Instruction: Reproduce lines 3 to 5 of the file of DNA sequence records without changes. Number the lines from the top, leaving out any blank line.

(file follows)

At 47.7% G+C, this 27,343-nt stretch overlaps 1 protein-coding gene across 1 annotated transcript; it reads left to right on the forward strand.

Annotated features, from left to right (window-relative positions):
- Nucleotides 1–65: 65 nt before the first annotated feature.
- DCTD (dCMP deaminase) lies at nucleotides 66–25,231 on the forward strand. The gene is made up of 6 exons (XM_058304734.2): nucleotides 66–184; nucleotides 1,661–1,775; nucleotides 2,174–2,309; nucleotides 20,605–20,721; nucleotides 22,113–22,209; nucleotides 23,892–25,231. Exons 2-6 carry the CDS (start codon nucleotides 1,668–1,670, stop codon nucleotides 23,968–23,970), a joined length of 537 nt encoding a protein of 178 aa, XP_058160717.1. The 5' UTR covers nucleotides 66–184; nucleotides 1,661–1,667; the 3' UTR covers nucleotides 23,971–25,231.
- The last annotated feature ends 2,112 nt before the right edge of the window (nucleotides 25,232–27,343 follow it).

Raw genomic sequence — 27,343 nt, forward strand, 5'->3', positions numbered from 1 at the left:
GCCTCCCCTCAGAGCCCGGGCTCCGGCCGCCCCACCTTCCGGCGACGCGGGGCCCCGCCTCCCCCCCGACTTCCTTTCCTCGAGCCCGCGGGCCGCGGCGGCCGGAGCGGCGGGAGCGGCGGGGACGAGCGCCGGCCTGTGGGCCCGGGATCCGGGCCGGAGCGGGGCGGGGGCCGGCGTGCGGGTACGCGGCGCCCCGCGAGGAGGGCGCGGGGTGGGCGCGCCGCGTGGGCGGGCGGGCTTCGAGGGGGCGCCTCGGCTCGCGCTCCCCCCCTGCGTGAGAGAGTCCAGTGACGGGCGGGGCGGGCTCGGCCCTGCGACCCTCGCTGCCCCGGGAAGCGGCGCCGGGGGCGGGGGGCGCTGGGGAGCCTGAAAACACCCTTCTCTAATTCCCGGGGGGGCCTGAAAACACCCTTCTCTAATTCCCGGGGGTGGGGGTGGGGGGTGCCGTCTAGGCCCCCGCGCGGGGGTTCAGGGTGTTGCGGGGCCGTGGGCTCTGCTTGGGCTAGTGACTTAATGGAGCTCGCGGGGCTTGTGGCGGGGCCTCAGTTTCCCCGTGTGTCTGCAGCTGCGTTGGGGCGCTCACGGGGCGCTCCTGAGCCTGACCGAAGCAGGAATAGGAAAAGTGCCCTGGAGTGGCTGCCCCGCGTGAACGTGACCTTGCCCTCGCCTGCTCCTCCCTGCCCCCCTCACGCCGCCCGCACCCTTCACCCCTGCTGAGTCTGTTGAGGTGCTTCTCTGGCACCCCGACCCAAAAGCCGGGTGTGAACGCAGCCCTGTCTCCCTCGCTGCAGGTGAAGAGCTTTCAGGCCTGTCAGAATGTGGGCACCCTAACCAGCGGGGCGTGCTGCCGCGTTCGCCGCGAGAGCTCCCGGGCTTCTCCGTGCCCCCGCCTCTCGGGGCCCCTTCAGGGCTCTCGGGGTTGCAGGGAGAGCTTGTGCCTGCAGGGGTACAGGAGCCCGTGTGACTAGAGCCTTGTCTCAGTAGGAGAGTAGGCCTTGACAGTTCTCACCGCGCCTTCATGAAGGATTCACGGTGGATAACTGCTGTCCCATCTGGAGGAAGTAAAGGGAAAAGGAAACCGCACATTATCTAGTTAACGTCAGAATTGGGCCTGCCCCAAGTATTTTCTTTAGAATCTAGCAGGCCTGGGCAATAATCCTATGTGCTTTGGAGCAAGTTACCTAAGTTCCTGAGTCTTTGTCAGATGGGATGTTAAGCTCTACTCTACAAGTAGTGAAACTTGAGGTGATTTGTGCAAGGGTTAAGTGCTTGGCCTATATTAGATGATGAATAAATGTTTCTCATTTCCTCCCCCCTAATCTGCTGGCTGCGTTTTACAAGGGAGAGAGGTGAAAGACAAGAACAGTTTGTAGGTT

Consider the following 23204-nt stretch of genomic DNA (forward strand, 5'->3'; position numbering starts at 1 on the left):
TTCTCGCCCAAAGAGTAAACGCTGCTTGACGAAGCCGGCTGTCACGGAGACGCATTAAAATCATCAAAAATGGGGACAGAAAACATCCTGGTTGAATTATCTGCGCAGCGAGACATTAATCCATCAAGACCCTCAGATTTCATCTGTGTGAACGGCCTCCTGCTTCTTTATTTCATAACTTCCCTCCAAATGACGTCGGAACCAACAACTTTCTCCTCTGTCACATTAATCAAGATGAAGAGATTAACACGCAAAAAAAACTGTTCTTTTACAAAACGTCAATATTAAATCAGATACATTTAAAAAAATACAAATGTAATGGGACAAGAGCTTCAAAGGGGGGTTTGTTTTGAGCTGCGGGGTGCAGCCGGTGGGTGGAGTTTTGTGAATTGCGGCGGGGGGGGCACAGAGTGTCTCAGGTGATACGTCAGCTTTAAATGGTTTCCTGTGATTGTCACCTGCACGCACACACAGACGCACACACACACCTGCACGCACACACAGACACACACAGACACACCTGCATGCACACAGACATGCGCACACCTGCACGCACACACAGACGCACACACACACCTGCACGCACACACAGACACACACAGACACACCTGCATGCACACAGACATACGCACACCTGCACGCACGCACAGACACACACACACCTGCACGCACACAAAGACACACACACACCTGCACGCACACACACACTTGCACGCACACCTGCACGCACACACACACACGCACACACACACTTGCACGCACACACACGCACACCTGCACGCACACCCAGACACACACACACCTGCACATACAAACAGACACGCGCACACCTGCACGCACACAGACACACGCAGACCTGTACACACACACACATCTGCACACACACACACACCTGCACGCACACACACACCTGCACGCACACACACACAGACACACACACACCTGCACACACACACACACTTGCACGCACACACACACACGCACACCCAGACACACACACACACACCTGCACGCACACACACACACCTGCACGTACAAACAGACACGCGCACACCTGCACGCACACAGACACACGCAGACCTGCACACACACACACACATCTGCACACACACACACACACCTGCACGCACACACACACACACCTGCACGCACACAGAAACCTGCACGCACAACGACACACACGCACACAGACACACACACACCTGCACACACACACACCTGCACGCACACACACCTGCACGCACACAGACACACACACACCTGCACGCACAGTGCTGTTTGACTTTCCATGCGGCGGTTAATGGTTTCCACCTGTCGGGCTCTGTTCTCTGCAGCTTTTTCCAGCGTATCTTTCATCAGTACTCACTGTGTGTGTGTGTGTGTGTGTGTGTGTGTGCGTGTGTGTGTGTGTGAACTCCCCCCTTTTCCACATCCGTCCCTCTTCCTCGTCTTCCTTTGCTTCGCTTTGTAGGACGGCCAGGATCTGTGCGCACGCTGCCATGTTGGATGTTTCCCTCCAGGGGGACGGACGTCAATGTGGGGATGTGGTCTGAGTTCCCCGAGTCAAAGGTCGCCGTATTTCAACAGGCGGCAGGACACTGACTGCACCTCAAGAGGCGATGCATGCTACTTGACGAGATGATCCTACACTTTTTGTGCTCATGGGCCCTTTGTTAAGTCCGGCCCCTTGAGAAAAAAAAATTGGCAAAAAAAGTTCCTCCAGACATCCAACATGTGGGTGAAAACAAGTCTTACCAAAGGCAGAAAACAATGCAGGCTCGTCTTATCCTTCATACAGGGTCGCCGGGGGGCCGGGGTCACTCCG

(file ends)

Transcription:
- Nucleotides 1–65: 65 nt before the first annotated feature.
- DCTD (dCMP deaminase) lies at nucleotides 66–25,231 on the forward strand. The gene is made up of 6 exons (XM_058304734.2): nucleotides 66–184; nucleotides 1,661–1,775; nucleotides 2,174–2,309; nucleotides 20,605–20,721; nucleotides 22,113–22,209; nucleotides 23,892–25,231. Exons 2-6 carry the CDS (start codon nucleotides 1,668–1,670, stop codon nucleotides 23,968–23,970), a joined length of 537 nt encoding a protein of 178 aa, XP_058160717.1. The 5' UTR covers nucleotides 66–184; nucleotides 1,661–1,667; the 3' UTR covers nucleotides 23,971–25,231.
- The last annotated feature ends 2,112 nt before the right edge of the window (nucleotides 25,232–27,343 follow it).